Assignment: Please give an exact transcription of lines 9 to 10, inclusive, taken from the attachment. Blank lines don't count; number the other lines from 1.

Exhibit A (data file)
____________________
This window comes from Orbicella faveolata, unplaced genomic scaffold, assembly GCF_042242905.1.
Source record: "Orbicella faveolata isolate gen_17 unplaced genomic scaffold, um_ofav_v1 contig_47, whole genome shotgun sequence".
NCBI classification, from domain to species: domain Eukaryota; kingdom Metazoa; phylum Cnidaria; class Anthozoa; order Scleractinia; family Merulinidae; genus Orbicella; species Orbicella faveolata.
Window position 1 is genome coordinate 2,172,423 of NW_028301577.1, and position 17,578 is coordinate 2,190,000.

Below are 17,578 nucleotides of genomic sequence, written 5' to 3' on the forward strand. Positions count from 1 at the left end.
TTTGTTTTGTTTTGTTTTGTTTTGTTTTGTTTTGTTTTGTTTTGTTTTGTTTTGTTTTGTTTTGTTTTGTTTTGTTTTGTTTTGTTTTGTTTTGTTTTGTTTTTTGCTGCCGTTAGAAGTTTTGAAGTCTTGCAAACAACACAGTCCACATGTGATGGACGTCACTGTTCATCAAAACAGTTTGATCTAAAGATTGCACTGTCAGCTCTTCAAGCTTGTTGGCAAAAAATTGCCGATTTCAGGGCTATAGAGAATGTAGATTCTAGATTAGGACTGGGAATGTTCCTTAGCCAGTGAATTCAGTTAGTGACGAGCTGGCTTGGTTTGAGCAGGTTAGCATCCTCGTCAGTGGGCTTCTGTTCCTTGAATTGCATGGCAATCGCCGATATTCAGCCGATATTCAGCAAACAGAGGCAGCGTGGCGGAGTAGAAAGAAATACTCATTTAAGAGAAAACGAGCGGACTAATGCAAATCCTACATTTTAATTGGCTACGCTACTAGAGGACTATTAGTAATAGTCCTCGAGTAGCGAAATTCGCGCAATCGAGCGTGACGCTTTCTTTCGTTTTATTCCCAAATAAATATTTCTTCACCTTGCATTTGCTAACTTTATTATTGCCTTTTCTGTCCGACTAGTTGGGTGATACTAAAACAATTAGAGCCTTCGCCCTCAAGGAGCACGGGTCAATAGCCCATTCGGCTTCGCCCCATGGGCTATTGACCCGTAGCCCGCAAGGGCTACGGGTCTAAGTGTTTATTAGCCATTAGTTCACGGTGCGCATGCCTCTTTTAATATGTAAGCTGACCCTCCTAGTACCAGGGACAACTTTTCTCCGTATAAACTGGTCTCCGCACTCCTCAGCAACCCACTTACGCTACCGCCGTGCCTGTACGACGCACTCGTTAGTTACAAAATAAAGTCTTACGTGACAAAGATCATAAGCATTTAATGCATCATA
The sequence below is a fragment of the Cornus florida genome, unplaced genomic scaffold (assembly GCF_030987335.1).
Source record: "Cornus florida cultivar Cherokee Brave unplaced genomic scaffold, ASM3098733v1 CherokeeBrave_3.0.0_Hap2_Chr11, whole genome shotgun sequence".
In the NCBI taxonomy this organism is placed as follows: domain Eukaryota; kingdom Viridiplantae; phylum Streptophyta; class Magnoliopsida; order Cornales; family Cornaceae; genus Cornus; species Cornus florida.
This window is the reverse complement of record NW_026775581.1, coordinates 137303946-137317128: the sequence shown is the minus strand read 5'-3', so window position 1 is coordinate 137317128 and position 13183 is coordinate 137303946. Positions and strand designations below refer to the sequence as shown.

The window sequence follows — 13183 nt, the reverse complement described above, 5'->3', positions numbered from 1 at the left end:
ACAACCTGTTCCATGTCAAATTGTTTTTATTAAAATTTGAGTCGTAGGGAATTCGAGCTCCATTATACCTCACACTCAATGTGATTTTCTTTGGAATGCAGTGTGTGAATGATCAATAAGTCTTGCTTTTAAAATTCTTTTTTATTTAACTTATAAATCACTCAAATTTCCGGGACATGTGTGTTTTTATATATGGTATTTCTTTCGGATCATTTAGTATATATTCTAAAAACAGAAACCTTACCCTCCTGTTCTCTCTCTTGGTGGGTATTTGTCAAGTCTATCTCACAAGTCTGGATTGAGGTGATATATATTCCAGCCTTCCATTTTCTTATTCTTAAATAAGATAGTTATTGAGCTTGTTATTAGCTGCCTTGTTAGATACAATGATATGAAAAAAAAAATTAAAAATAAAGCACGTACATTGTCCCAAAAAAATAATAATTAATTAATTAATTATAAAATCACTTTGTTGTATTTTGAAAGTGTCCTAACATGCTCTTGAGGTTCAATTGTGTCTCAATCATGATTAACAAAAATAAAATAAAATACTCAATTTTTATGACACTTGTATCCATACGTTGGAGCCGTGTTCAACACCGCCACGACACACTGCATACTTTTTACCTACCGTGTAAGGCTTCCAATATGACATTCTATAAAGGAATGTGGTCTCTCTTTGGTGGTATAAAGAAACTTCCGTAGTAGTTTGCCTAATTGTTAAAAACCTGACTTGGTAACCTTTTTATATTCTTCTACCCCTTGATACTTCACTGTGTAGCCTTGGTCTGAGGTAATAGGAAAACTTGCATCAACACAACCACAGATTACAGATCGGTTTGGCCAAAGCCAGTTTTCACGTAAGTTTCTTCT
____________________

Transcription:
In the NCBI taxonomy this organism is placed as follows: domain Eukaryota; kingdom Viridiplantae; phylum Streptophyta; class Magnoliopsida; order Cornales; family Cornaceae; genus Cornus; species Cornus florida.
This window is the reverse complement of record NW_026775581.1, coordinates 137303946-137317128: the sequence shown is the minus strand read 5'-3', so window position 1 is coordinate 137317128 and position 13183 is coordinate 137303946. Positions and strand designations below refer to the sequence as shown.